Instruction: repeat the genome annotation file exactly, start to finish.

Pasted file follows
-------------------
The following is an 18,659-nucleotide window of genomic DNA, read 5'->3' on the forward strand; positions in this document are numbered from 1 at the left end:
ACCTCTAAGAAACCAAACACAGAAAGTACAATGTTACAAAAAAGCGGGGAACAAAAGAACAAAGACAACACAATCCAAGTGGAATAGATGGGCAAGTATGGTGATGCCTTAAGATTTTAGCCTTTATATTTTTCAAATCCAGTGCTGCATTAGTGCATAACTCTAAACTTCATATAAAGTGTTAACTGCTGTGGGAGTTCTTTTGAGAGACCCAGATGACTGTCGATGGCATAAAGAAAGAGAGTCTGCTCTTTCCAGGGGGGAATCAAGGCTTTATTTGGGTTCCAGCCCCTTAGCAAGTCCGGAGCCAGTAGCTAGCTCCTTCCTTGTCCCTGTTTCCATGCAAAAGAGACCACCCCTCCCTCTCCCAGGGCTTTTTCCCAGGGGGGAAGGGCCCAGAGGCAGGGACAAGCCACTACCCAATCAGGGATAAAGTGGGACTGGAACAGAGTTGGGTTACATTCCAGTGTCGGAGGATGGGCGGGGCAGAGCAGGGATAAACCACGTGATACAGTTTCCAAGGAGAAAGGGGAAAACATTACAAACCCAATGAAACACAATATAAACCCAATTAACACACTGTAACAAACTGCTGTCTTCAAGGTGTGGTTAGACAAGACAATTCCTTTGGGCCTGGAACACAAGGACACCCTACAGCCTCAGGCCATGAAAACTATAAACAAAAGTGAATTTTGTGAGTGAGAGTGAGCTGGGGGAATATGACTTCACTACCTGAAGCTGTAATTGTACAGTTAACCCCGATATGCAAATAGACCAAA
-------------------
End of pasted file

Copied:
The following is an 18,659-nucleotide window of genomic DNA, read 5'->3' on the forward strand; positions in this document are numbered from 1 at the left end:
ACCTCTAAGAAACCAAACACAGAAAGTACAATGTTACAAAAAAGCGGGGAACAAAAGAACAAAGACAACACAATCCAAGTGGAATAGATGGGCAAGTATGGTGATGCCTTAAGATTTTAGCCTTTATATTTTTCAAATCCAGTGCTGCATTAGTGCATAACTCTAAACTTCATATAAAGTGTTAACTGCTGTGGGAGTTCTTTTGAGAGACCCAGATGACTGTCGATGGCATAAAGAAAGAGAGTCTGCTCTTTCCAGGGGGGAATCAAGGCTTTATTTGGGTTCCAGCCCCTTAGCAAGTCCGGAGCCAGTAGCTAGCTCCTTCCTTGTCCCTGTTTCCATGCAAAAGAGACCACCCCTCCCTCTCCCAGGGCTTTTTCCCAGGGGGGAAGGGCCCAGAGGCAGGGACAAGCCACTACCCAATCAGGGATAAAGTGGGACTGGAACAGAGTTGGGTTACATTCCAGTGTCGGAGGATGGGCGGGGCAGAGCAGGGATAAACCACGTGATACAGTTTCCAAGGAGAAAGGGGAAAACATTACAAACCCAATGAAACACAATATAAACCCAATTAACACACTGTAACAAACTGCTGTCTTCAAGGTGTGGTTAGACAAGACAATTCCTTTGGGCCTGGAACACAAGGACACCCTACAGCCTCAGGCCATGAAAACTATAAACAAAAGTGAATTTTGTGAGTGAGAGTGAGCTGGGGGAATATGACTTCACTACCTGAAGCTGTAATTGTACAGTTAACCCCGATATGCAAATAGACCAAA